“My knowledge, or the apparent lack of understanding mentioned by Mr. Taramasso is not accurate at all. For your information, I have been racing for many years and achieved some good results in the 90s, and precisely with Michelin tires. So I understand perfectly. what a rider feels or needs when riding a motorcycle that offers more than 200 horsepower. In fact, you can only understand if you have been a rider. If you are in an office or in front of a computer, you can understand certain things, basically the theory. But you will never understand the reality, the feeling that a ‘slick’ tire gives you “, says the Catalan.
“The tire that Michelin brought to the Grand Prix was used in Thailand and Austria a few years ago (2017/2018). These two are circuits that have long straights. Mandalika is completely different; a track without long straights and where the motorcycle is almost always in the fold or on a banking “.
“This type of track needs good edge grip (of the tire). It is clear that there is no need for a rock hard tire for this type of track,” says Puig.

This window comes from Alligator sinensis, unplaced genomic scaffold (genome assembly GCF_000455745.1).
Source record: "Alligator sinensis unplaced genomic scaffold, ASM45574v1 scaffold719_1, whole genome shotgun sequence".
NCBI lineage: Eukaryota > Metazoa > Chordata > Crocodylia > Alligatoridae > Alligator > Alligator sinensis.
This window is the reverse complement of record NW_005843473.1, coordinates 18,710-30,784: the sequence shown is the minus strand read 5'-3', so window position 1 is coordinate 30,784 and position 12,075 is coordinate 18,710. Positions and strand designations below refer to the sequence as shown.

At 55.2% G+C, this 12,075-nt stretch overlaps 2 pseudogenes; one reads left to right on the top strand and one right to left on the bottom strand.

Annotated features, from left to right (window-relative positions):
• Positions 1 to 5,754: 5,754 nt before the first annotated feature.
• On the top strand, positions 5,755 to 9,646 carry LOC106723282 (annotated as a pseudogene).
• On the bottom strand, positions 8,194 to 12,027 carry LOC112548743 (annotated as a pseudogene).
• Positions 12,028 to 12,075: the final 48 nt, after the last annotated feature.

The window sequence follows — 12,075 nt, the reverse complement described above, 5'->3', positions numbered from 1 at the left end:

“This old carcass had, and has, its problems, especially when it comes to tire temperature. We can see that during the Mandalika weekend, most of the crashes occurred in the first two laps, a problem that was common with this 2018 tire is the reason why Michelin has developed new compounds “.
“Also, we need to design a MotoGP bike around this season’s tires. So when they suddenly introduce tires that aren’t the current ones, it makes the situation very complicated for all the teams. Honda wasn’t the only manufacturer to see the pace and the feeling of its riders suddenly disappear over the weekend “.
Piero Taramasso, Michelin
Photo by: Gold and Goose / Motorsport Images
Due to the breaking of the asphalt of the Mandalika track in the last corner, the MotoGP race was shortened from 27 laps to 20 laps.